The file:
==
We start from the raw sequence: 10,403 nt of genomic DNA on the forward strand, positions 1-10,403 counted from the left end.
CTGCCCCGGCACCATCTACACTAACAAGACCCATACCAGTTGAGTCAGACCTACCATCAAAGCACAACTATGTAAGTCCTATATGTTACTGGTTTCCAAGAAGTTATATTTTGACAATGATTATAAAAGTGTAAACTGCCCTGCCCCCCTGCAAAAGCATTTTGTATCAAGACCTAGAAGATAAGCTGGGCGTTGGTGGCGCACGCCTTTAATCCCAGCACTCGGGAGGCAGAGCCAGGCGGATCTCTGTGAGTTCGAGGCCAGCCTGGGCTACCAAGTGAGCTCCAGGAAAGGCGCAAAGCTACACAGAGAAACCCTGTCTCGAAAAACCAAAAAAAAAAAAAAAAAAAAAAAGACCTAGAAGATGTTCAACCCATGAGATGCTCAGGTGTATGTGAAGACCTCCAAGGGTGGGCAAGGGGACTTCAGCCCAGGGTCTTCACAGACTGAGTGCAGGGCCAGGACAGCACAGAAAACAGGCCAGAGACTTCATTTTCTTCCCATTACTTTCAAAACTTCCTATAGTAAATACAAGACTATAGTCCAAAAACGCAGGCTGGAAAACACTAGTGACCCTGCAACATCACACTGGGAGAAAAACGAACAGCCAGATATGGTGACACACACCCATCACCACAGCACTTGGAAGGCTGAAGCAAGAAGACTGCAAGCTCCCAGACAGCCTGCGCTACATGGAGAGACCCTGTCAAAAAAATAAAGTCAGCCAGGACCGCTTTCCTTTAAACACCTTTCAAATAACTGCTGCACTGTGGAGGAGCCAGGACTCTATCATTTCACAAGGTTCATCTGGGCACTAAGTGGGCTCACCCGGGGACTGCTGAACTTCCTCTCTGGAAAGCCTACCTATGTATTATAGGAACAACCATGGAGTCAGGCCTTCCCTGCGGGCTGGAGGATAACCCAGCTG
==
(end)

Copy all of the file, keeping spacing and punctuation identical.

We start from the raw sequence: 10,403 nt of genomic DNA on the forward strand, positions 1-10,403 counted from the left end.
CTGCCCCGGCACCATCTACACTAACAAGACCCATACCAGTTGAGTCAGACCTACCATCAAAGCACAACTATGTAAGTCCTATATGTTACTGGTTTCCAAGAAGTTATATTTTGACAATGATTATAAAAGTGTAAACTGCCCTGCCCCCCTGCAAAAGCATTTTGTATCAAGACCTAGAAGATAAGCTGGGCGTTGGTGGCGCACGCCTTTAATCCCAGCACTCGGGAGGCAGAGCCAGGCGGATCTCTGTGAGTTCGAGGCCAGCCTGGGCTACCAAGTGAGCTCCAGGAAAGGCGCAAAGCTACACAGAGAAACCCTGTCTCGAAAAACCAAAAAAAAAAAAAAAAAAAAAAAGACCTAGAAGATGTTCAACCCATGAGATGCTCAGGTGTATGTGAAGACCTCCAAGGGTGGGCAAGGGGACTTCAGCCCAGGGTCTTCACAGACTGAGTGCAGGGCCAGGACAGCACAGAAAACAGGCCAGAGACTTCATTTTCTTCCCATTACTTTCAAAACTTCCTATAGTAAATACAAGACTATAGTCCAAAAACGCAGGCTGGAAAACACTAGTGACCCTGCAACATCACACTGGGAGAAAAACGAACAGCCAGATATGGTGACACACACCCATCACCACAGCACTTGGAAGGCTGAAGCAAGAAGACTGCAAGCTCCCAGACAGCCTGCGCTACATGGAGAGACCCTGTCAAAAAAATAAAGTCAGCCAGGACCGCTTTCCTTTAAACACCTTTCAAATAACTGCTGCACTGTGGAGGAGCCAGGACTCTATCATTTCACAAGGTTCATCTGGGCACTAAGTGGGCTCACCCGGGGACTGCTGAACTTCCTCTCTGGAAAGCCTACCTATGTATTATAGGAACAACCATGGAGTCAGGCCTTCCCTGCGGGCTGGAGGATAACCCAGCTG